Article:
It’s time we bravely embrace our discomfort and lean into our collective humanity. Through our work together, we aspire to bring to life a renewed focus on the underserved that was at the heart of the mandate of our founding credit unions.

Progressing on our Journey

To meaningfully advance equity, diversity and inclusion (EDI) and dismantle racism, we are moving beyond words and into action across three areas of focus:

Creating opportunities for IBPOC and Diverse Employees

  • It’s important that the inside of our organization reflects the communities we serve. Today, a third of our workforce, including those in leadership roles, identify as a racialized person or person of colour (what we have historically referred to as a member of a "visible minority group"). We’re actively working with our community partners to increase that number while implementing programs to ensure IBPOC employees are supported in the workplace and have opportunities to grow their careers at Coast.
  • Increasing the number of women and IBPOC women in leadership roles is another priority for us. We have achieved strong female representation on our Board and Executive team but we have more work to do to ensure equal representation at all levels of management.
  • We know that it’s not enough to simply attract diverse employees. We must also ensure that all employees, including members of the LGBTQ2S+ community, people with disabilities, and people of all faith identities, feel included, supported and engaged. We have launched several initiatives to gather employee perceptions so that we can better understand where we are doing well and what we need to improve to foster a truly inclusive workplace.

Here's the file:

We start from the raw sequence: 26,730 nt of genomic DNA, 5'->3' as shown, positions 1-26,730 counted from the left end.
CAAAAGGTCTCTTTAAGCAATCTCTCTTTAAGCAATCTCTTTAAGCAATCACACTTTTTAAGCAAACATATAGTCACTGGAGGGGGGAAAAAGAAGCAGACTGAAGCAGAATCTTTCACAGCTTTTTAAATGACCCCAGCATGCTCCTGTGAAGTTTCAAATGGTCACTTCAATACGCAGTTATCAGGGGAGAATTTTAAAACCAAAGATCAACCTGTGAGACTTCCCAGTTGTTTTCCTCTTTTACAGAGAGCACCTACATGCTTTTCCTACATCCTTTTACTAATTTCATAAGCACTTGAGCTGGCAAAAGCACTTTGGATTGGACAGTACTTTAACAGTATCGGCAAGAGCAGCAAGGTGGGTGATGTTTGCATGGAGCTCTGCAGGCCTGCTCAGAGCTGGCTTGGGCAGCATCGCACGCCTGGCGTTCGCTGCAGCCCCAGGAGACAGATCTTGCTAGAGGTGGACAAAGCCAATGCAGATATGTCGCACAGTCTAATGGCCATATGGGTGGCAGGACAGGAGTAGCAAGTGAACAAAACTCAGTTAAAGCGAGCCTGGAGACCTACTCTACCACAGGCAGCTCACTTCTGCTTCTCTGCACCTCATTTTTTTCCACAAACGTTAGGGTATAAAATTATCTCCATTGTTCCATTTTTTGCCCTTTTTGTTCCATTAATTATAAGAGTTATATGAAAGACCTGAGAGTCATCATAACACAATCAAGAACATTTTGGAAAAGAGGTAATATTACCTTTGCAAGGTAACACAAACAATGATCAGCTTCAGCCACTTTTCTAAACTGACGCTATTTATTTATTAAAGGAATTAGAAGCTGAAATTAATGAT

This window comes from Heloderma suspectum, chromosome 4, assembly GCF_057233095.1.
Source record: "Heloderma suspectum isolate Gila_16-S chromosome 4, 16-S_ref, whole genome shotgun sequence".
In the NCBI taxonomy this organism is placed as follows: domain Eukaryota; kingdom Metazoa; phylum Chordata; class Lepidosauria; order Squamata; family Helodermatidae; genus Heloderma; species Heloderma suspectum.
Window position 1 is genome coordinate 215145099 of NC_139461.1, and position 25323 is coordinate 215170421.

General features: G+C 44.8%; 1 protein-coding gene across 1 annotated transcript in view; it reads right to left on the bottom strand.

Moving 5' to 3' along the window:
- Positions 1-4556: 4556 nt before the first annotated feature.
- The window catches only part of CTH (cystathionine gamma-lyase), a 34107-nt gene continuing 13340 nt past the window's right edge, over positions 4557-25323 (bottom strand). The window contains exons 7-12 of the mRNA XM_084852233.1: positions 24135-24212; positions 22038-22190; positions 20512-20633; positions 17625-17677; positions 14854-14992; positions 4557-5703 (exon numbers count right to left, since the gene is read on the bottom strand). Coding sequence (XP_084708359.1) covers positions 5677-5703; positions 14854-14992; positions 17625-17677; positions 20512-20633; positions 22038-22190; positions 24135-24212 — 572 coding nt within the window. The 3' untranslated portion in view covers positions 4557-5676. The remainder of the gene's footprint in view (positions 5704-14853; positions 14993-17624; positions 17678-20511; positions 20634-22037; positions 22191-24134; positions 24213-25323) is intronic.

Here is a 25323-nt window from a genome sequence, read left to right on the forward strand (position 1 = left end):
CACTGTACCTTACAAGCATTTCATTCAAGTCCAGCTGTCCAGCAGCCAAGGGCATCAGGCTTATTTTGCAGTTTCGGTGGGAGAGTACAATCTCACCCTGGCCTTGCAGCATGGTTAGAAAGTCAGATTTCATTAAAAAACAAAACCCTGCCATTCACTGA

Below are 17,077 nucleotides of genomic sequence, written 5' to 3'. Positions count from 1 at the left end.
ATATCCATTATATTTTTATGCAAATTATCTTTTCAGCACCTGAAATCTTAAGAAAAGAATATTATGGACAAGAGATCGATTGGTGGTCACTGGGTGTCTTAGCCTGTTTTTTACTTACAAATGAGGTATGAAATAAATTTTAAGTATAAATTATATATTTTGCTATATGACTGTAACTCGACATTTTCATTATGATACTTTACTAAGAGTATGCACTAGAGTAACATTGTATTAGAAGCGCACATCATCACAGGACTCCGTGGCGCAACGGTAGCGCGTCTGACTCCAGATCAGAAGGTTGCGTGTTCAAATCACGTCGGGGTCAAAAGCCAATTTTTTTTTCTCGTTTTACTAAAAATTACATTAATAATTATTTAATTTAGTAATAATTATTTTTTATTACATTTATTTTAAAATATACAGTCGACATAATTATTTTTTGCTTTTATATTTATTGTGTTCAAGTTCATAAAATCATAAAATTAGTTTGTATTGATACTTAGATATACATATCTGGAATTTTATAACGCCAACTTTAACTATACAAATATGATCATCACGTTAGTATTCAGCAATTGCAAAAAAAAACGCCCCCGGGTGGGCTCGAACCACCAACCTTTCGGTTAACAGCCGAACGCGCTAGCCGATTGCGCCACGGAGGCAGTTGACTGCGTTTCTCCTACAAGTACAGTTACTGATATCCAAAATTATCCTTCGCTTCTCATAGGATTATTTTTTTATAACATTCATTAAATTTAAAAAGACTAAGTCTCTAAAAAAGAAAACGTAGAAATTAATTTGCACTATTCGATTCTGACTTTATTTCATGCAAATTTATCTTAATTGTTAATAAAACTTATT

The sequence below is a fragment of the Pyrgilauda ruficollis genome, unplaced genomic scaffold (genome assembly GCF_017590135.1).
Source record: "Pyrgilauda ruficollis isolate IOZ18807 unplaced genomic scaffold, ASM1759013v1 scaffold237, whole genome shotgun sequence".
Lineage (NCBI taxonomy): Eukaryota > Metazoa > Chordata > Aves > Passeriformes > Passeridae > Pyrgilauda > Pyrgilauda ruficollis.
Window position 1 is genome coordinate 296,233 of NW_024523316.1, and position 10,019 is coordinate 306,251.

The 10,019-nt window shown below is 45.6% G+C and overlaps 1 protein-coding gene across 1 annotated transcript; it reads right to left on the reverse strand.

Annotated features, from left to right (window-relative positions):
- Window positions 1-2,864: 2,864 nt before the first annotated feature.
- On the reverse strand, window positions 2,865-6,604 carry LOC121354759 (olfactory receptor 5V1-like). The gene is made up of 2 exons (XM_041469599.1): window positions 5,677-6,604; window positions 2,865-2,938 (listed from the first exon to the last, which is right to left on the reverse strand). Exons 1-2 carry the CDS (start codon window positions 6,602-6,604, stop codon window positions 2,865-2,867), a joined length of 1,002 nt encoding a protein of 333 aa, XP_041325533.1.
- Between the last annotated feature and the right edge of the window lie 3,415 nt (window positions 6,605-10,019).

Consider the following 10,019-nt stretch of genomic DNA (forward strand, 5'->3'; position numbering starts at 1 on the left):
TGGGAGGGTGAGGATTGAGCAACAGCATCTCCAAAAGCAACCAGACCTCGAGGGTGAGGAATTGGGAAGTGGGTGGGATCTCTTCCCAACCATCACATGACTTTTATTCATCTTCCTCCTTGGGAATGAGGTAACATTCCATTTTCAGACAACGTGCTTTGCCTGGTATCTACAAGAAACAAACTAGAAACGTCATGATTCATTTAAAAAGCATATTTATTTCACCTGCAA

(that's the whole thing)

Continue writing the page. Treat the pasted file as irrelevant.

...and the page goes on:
Coast-Wide Learning Journey

  • From 2018-2019, we established six employee resource groups: The Business Women’s Network, the Indigenous Network, MOSAIC (representing racialized and people of colour ), the Abilities Network, the Pride Inclusivity Network and the Youth Network. In addition to uplifting the inequity experiencing groups* they stand for, these networks now work directly with our internal EDI Council and help to educate our leadership team and employees on the lived experiences of others.
  • In 2021, we trained 100% of our senior leaders on EDI and anti-racism fundamentals and are now expanding the program to include continuous learning on unearned advantage and how to leverage privilege.